We commend the Government for looking into the issue of plastic waste (Tackling excessive plastic bag use: No levy in the works; March 7).
We are fully supportive of new measures announced, such as prohibiting disposable utensils in new hawker centres and mandating that companies report on their plans to reduce packaging.
But while these measures can help reduce the amount of plastic waste we generate, they do little to address the root of the problem - the behaviour of Singaporeans.
Simply put, Singaporeans use too much plastic and recycle too little. Since 2003, the amount of plastic thrown away in Singapore has increased by over 40 per cent, reaching 147kg per person in 2016.
Yet, over the same period, our plastic recycling rate has remained stuck at a dismal 7 per cent. The National Recycling Programme in 2016 succeeded in collecting just 2 per cent of our domestic waste.
Improper plastic use and disposal has an impact on us in countless negative ways. Disposable plastics, such as bottles and utensils, are among the most common types of rubbish found on our shores.
Plastics in the ocean injure and kill marine life, and even find their way into our bodies when we eat fish that have swallowed plastic particles.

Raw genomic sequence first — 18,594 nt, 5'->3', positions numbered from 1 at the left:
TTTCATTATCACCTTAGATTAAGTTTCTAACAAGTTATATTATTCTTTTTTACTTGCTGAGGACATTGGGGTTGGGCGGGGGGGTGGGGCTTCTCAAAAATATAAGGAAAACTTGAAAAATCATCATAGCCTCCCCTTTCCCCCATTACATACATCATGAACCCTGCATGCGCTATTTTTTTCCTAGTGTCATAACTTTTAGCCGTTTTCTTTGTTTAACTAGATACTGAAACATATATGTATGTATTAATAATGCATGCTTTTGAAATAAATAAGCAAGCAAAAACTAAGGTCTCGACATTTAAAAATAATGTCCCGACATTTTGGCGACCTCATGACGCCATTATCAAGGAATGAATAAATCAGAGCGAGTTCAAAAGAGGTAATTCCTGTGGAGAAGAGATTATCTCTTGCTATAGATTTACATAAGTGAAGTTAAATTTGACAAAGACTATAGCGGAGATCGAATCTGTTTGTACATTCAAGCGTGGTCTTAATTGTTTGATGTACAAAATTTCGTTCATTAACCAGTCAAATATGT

Since 2003, the amount of plastic thrown away in Singapore has increased over 40 per cent, reaching 147kg per person in 2016. Yet, over the same period, our plastic recycling rate has remained stuck at a dismal 7 per cent. The National Recycling Programme in 2016 succeeded in collecting just 2 per cent of our domestic waste.
On top of this, producing and incinerating plastic creates huge amounts of emissions, as well as toxic ash, which would take up precious space in our landfill.
Given the scale and urgency of the problem, the announced measures are inadequate.
How, then, can we get Singaporeans to change their behaviour? Other countries have already demonstrated how effective an approach combining "carrots" and "sticks" can be.
Germany, for example, has a system combining cash returns for taking plastic bottles to recycling stations, with taxes for all stores providing plastic bags. Today, Germany generates less than half of Singapore's plastic waste per capita, and has a plastic recycling rate of almost 99 per cent.
Minister for the Environment and Water Resources Masagos Zulkifli has called on Singaporeans to be more environmentally conscious, as the Government cannot deal with climate change alone. But the reverse is also true.
Singaporeans need help from the Government to nudge them in the right direction.
In this Year of Climate Action, we urge the implementation of a more robust system of incentives and disincentives to spur Singaporeans to use and dispose of plastics more responsibly.
Pek Shi Bao
Head, Eateries Outreach